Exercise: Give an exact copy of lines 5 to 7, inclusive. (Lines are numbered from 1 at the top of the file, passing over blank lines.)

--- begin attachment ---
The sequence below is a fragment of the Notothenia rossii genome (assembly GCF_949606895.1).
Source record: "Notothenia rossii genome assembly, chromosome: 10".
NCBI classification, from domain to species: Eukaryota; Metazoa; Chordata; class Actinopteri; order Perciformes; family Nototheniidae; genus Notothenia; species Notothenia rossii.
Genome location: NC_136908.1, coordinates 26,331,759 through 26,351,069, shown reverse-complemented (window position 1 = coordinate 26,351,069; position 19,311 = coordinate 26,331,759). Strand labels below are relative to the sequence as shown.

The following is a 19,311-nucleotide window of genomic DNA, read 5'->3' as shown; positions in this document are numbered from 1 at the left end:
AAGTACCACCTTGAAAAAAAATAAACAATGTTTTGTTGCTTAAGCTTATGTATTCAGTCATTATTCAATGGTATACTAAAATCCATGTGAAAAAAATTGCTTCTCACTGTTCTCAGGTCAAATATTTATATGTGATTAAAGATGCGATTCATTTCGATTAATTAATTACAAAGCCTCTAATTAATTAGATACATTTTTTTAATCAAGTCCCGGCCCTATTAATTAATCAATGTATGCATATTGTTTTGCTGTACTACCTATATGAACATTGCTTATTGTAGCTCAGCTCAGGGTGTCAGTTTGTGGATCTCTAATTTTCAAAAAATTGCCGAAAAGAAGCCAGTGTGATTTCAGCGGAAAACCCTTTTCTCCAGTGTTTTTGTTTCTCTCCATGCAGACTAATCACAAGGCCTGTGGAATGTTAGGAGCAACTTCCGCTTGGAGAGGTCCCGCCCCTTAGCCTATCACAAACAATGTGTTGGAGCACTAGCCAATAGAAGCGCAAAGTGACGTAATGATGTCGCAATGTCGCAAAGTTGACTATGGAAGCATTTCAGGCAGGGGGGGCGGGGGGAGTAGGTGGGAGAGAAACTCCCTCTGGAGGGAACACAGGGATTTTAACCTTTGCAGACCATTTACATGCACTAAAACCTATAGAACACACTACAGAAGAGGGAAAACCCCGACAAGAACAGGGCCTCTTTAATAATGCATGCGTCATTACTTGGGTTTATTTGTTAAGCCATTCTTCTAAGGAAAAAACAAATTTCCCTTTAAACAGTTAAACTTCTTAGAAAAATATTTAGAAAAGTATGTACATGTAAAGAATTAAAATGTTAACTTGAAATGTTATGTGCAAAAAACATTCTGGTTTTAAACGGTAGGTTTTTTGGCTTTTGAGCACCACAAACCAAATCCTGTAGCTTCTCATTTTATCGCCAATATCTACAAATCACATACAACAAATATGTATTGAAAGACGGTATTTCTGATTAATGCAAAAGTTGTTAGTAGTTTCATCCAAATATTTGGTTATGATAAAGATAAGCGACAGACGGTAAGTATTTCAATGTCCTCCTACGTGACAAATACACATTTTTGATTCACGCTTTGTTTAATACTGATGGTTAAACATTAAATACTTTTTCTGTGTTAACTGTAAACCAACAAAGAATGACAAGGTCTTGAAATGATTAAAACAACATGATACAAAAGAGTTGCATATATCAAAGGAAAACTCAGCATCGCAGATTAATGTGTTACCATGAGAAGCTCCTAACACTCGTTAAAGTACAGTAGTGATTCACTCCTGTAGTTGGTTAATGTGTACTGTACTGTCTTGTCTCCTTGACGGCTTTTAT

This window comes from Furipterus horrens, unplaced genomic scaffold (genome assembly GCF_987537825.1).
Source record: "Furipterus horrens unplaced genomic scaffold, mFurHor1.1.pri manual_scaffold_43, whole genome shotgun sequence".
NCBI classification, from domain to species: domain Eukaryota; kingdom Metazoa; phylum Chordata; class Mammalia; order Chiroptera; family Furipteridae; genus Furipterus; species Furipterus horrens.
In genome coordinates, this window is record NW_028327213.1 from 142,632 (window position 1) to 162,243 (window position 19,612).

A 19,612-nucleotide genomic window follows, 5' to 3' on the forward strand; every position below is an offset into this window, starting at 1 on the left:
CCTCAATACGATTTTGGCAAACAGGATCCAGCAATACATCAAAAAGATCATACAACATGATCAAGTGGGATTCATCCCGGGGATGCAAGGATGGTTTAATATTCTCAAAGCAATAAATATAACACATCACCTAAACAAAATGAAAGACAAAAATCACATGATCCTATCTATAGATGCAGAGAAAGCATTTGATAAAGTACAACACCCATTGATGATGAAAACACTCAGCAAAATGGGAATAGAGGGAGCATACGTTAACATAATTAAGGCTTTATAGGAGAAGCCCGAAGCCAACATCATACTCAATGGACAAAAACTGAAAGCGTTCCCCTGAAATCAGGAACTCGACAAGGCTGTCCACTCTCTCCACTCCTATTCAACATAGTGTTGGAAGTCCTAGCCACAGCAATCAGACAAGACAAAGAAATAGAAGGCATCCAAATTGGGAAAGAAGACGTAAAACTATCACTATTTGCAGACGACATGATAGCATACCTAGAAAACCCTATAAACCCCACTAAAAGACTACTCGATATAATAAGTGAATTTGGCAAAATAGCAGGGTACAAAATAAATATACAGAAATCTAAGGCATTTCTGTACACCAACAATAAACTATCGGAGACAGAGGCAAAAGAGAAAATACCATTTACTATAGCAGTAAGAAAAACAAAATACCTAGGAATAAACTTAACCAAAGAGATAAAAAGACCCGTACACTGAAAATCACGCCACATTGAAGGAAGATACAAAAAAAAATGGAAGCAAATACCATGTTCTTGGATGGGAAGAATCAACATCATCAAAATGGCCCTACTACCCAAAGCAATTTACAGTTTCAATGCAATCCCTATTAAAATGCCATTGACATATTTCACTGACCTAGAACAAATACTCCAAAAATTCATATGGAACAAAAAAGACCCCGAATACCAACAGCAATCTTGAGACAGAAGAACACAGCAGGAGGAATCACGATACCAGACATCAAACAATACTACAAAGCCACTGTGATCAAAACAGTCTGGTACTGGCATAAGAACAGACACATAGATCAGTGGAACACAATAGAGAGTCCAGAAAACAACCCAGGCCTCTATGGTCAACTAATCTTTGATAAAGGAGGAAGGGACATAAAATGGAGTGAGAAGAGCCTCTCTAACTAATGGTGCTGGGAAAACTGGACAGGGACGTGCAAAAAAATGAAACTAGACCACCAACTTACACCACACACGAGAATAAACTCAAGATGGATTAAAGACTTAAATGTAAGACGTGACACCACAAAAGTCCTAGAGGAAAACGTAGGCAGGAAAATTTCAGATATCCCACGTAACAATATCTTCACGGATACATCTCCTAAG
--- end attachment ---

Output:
The following is a 19,311-nucleotide window of genomic DNA, read 5'->3' as shown; positions in this document are numbered from 1 at the left end:
AAGTACCACCTTGAAAAAAAATAAACAATGTTTTGTTGCTTAAGCTTATGTATTCAGTCATTATTCAATGGTATACTAAAATCCATGTGAAAAAAATTGCTTCTCACTGTTCTCAGGTCAAATATTTATATGTGATTAAAGATGCGATTCATTTCGATTAATTAATTACAAAGCCTCTAATTAATTAGATACATTTTTTTAATCAAGTCCCGGCCCTATTAATTAATCAATGTATGCATATTGTTTTGCTGTACTACCTATATGAACATTGCTTATTGTAGCTCAGCTCAGGGTGTCAGTTTGTGGATCTCTAATTTTCAAAAAATTGCCGAAAAGAAGCCAGTGTGATTTCAGCGGAAAACCCTTTTCTCCAGTGTTTTTGTTTCTCTCCATGCAGACTAATCACAAGGCCTGTGGAATGTTAGGAGCAACTTCCGCTTGGAGAGGTCCCGCCCCTTAGCCTATCACAAACAATGTGTTGGAGCACTAGCCAATAGAAGCGCAAAGTGACGTAATGATGTCGCAATGTCGCAAAGTTGACTATGGAAGCATTTCAGGCAGGGGGGGCGGGGGGAGTAGGTGGGAGAGAAACTCCCTCTGGAGGGAACACAGGGATTTTAACCTTTGCAGACCATTTACATGCACTAAAACCTATAGAACACACTACAGAAGAGGGAAAACCCCGACAAGAACAGGGCCTCTTTAATAATGCATGCGTCATTACTTGGGTTTATTTGTTAAGCCATTCTTCTAAGGAAAAAACAAATTTCCCTTTAAACAGTTAAACTTCTTAGAAAAATATTTAGAAAAGTATGTACATGTAAAGAATTAAAATGTTAACTTGAAATGTTATGTGCAAAAAACATTCTGGTTTTAAACGGTAGGTTTTTTGGCTTTTGAGCACCACAAACCAAATCCTGTAGCTTCTCATTTTATCGCCAATATCTACAAATCACATACAACAAATATGTATTGAAAGACGGTATTTCTGATTAATGCAAAAGTTGTTAGTAGTTTCATCCAAATATTTGGTTATGATAAAGATAAGCGACAGACGGTAAGTATTTCAATGTCCTCCTACGTGACAAATACACATTTTTGATTCACGCTTTGTTTAATACTGATGGTTAAACATTAAATACTTTTTCTGTGTTAACTGTAAACCAACAAAGAATGACAAGGTCTTGAAATGATTAAAACAACATGATACAAAAGAGTTGCATATATCAAAGGAAAACTCAGCATCGCAGATTAATGTGTTACCATGAGAAGCTCCTAACACTCGTTAAAGTACAGTAGTGATTCACTCCTGTAGTTGGTTAATGTGTACTGTACTGTCTTGTCTCCTTGACGGCTTTTAT

This window comes from Furipterus horrens, unplaced genomic scaffold (genome assembly GCF_987537825.1).